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28 May, 2020

From Lufthansa to Aegean Is State Aid the appropriate solution? Should other airlines like Aegean follow suit?

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From Lufthansa to Aegean Is State Aid the appropriate solution? Should other airlines like Aegean follow suit?

An article by George Zohios (Partner) & Gkely Rinakaki (Associate).


There is no doubt that one of the sectors that was hit the most due to the COVID-19 outbreak was the aviation sector. Due to the dramatical profit decrease caused by border restrictions imposed by states, Lufthansa diagnosed its inability to look for capital endorsement from the financial markets. As a consequence, in order to handle its liquidity problems and to avoid a possible bankruptcy, the German Government decided to support the airline with a 9,8 bn Euros bailout. By this direct investment, the German Public will acquire, amongst others, 20% of Lufthansa’s stake and in case of a hostile takeover, this percentage could rise to a blocking minority of 25% plus 1 share, essentially giving the German Government veto power. The Economic Stabilization Fund (WSF) gave its consent, as did Lufthansa’s BoD. The only obstacle still remaining to be overcome, is the European Commission’s approval under the State Aid Rules. The more viable the airline is considered to be, the sooner the Commission’s approval will be granted. 

Within this framework, Ryanair expressed its objection about said aid, pointing out its intention to appeal against this “illegal” state aid package on grounds of creating a monopoly market in favor of Lufthansa, and thus violating the antitrust regulation.

Focusing on Greece’s main airline, i.e. Aegean, it does not have to follow Lufthansa’s example in order to deal with its capital requirements. That is based on the fact that, when the pandemic crisis arose, Aegean had some cash reserves to turn to. However, the aforementioned liquidity did not prove to be enough in order to assist the Greek Airline in coping with the COVID-19 economic crisis. Moreover, Aegean is a smaller-scale company compared to Lufthansa and their financial needs are not equivalent. Last, but not least, the financial measures that the Greek Government is planning to adopt in order to boost the tourism and the transportation sector (which are analyzed below), at this point, are considered to be the appropriate financial contribution for Aegean’s comeback, as well.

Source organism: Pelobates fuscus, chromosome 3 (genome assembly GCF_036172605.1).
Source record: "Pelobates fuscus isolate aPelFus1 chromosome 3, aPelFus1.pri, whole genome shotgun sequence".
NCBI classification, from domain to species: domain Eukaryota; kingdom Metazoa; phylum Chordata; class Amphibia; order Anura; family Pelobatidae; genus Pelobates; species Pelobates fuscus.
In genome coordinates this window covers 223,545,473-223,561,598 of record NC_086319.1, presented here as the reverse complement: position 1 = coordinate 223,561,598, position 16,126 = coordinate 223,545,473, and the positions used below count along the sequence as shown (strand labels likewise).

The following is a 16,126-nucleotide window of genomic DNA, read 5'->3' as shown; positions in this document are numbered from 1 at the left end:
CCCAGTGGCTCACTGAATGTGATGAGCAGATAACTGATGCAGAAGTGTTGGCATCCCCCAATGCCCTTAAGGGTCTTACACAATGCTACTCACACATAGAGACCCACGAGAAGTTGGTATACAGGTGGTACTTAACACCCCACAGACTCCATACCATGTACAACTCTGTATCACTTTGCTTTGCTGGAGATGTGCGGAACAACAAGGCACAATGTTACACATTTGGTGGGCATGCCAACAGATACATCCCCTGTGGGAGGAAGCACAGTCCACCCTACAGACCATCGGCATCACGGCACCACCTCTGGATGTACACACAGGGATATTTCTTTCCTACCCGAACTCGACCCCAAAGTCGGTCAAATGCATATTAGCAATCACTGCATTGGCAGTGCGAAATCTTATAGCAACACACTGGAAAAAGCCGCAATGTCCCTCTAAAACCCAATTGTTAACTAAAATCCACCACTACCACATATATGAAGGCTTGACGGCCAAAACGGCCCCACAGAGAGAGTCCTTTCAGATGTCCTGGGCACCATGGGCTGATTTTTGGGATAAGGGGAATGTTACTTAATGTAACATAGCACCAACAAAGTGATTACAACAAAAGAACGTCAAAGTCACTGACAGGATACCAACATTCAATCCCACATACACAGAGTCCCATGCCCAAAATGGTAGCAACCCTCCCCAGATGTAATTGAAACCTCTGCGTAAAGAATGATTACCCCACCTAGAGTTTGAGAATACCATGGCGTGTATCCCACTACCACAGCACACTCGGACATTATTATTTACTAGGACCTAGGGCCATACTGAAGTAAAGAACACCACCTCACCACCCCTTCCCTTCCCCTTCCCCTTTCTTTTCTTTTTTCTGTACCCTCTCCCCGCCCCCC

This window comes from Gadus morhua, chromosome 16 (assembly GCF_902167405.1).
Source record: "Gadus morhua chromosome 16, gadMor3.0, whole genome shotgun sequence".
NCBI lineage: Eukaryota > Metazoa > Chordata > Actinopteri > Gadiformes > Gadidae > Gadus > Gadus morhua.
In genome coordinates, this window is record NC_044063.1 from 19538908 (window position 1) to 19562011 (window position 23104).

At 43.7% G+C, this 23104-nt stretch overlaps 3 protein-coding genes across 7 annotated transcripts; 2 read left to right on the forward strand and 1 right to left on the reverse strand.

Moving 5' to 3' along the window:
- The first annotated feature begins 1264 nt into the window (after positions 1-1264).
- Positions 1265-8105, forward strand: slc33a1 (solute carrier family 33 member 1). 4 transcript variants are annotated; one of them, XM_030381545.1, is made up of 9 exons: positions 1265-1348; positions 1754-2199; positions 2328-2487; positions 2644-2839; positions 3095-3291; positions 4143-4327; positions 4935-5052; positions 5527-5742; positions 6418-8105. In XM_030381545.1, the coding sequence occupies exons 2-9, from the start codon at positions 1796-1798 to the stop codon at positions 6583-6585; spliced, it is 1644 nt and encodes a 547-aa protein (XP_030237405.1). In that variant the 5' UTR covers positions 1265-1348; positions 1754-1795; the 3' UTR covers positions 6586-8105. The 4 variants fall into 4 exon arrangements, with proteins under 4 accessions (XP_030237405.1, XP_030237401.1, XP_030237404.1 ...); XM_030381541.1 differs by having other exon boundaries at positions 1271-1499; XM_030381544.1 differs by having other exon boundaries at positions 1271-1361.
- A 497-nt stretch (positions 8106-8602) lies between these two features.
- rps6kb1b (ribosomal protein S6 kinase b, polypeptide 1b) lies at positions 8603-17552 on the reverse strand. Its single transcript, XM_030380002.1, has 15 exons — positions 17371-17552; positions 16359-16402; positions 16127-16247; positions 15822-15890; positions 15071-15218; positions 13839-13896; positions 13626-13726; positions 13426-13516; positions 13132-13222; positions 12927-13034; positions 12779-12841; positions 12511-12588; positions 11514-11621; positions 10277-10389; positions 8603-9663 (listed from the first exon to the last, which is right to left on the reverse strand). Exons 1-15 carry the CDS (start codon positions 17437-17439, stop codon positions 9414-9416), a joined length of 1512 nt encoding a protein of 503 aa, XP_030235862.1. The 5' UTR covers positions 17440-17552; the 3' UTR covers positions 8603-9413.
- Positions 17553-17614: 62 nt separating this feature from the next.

In these circumstances, the Ministry of Economic, of Employment and of Infrastructure and Transportation announced today a support package regarding all the airline industry, including Aegean, of an amount of 115 m Euros. Said package is consisted of the following pillars: 

  • A cut in VAT on transportation of 24% to 13% commencing on 1 June this year and ending at the end of October;
  • The payment of an additional offset amounting of 20 extra Euros of the ticket price per seat that will be granted to the airlines that fly regularly and are obliged to serve the public;
  • The implementation of a special coefficient of 15% on the employees’ salaries in the air transport sector, excluding them from the regular tax calculation, which is based on the scale of income;
  • The subsidy of all the social contribution of the employers and employees who are not working and for all such duration;
  • A reduction of 40% on the leases due till August; and
  • The temporary suspension of employment contracts in conjunction with a special extraordinary compensation that will last till July.

Following the above announcement, Aegean made known to the public its intention to ask for a loan of 150 m Euros from the Business Warranty Fund for COVID-19, which will be covered with a state warranty by 80%.



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